What shines to me isn't the plot (does anyone read for plot?) but the details of Joseph's inner turmoil, its occasional outlets, plus the THEATRICAL MOOD SWINGS OF TOBLER, and Walser's unbelievably fresh and insightful descriptions of simple events like going for a swim in a lake or waking up in bed on a Sunday morning. His pre-kafkaesque description of a credit auditor's lurking around the villa is a classic passage here, too. (It rivals or surpasses the supernatural domestic fantasy of Marquez's Solitude and the bureacratic goons of Kafka, and pre-dates both of them).

The sudden appearance of a military prison episode forms one of Walser's best and only ensemble scenes. ("Slap the Ham")

Joseph is the usual Walserian hero: he's timid, he's doubtful of his own importance and abilities, he privately rags on himself out loud in high-style, yet he will burst out with an impudent speech to his masters. I still don't fully understand whether these impassioned officially-worded outbursts are a piece of comedy, a projection of Walser's mental state, or have some basis in the reality of actual conversations in Switzerland/Germany in the 1900's.

If you're new to Walser I recommend Jakob Von Gunten, his most accessible and probably famous work, which is made so breezy by its young schoolboy narrator. Everyone should start there. If you're not new to Walser then you'll obviously want this book, there's nothing to say so I've done you no favors, unless you are a stick in the mud.

Did I forget to say this is an extremely enjoyable book?
11 of 12 people found the following review helpful
An Antidote for Notes from Underground 28 Sep 2007
By Brian Verigan - Published on Amazon.com
Format: Paperback
Hermann Hesse famously remarked "If (Walser) had a hundred thousand readers, the world would be a better place." The Assistant does more to explain that opinion than any of Walser's other books. He was always trying to give a voice to the humble, the self-effacing, the marginalized. But as he aged he came to focus more and more on vignettes, and these seem to have gotten odder and odder. In this early work, he gives a full-length portrait of people on the edge, of society and of financial ruin.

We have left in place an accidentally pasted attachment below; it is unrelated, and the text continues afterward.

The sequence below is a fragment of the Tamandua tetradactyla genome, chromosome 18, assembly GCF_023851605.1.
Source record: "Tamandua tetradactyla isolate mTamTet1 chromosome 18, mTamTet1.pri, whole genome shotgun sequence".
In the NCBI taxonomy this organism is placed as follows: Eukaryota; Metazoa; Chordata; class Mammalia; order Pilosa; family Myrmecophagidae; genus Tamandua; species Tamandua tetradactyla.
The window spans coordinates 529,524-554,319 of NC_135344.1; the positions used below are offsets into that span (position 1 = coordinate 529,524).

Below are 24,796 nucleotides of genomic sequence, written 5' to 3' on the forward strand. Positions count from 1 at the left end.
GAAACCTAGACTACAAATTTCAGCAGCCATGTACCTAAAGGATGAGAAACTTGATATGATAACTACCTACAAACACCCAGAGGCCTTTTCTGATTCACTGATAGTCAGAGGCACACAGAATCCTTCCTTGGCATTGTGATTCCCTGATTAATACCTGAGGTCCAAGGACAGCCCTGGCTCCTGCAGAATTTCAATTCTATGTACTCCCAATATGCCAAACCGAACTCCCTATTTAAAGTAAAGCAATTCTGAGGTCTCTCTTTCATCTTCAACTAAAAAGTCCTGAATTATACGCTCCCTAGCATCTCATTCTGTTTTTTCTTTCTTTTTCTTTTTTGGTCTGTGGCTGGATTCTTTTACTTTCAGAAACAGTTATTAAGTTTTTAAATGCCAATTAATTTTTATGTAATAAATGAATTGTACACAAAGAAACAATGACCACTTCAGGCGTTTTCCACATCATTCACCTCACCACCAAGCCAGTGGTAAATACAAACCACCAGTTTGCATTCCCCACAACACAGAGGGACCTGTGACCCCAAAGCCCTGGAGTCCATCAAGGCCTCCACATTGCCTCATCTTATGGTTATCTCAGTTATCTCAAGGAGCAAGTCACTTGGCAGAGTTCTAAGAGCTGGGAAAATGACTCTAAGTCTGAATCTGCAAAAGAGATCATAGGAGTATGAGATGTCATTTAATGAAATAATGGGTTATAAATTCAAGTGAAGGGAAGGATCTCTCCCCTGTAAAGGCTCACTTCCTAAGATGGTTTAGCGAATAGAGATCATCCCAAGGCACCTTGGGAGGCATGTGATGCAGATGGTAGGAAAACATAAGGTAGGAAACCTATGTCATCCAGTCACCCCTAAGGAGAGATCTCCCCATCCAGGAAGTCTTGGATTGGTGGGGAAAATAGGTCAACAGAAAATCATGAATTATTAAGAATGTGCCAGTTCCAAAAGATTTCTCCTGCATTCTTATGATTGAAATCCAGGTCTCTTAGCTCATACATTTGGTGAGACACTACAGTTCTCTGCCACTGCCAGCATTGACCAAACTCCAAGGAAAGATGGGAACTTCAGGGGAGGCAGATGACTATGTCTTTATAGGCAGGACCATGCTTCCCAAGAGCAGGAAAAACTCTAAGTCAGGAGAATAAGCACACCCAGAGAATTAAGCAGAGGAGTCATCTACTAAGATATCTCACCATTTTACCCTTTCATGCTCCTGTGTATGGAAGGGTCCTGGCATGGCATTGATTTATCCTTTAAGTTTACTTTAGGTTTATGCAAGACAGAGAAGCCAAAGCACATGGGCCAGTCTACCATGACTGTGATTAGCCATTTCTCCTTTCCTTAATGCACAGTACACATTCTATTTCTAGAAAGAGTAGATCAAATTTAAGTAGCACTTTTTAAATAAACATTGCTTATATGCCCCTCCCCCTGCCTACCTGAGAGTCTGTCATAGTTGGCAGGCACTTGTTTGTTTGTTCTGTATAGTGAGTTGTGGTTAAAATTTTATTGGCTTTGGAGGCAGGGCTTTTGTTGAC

I approached the novel with some uneasiness, wondering whether the delicate, fragile magic his briefer pieces demonstrate could sustain such a long (for him) work (295 pages). I'm happy to report that it does, and beautifully. There are short sections, like the hero's recollection of a childhood outing, that could very well have stood alone but are woven into the texture of the narrative flawlessly.

The outing he recalls was a perfectly beautiful and happy experience, and some fleeting references make it clear that this was far from normal for his home life. It's a delicate moment that brings the hero's life into sharp, individual relief, but also makes clear that his life is part of the same heartbreaking continuum as that of the doomed family he's temporarily become a part of.

I recently tried to re-read Dostoyevsky's Notes from Underground (Notes from a Hole in the Floor, really; excuse the picked nit) and found I no longer have a taste for it. Dostoyevsky's satire is fiercely focused on the vile and pathological. Walser's hero is a far sadder figure, a nobody with drastically limited prospects. He not only knows that and has accepted it, he embraces it. He has his occasional bursts of meanness or ill-temper, but so do we all.

Jakob von Gunten is a shorter book, and perhaps more representative of Walser's irreduceable and irreplaceable oddness. But The Assistant is the book I'd recommend someone new to Walser to start with.
2 of 2 people found the following review helpful
"be a little humble" 12 May 2011
By Guttersnipe Das - Published on Amazon.com
Format: Paperback
"Wherever there are children there will be injustice," writes Robert Walser, who was himself one of eight. For me, the most powerful part of The Assistant is the way Walser delineates the status of the four children in the house where the protagonist, Joseph Marti, has gone to work as the assistant to a doomed inventor.

Boys are always ranked higher than girls. Silvi, the less charming and pretty of the daughters, is tyrannized and reprimanded in a way that makes her even more peevish. Marti attempts to intervene, and accomplishes nothing, and the reader seethes along with him - at least until the next scene floats along, in the peculiar and addictive day-dreaming style of Robert Walser.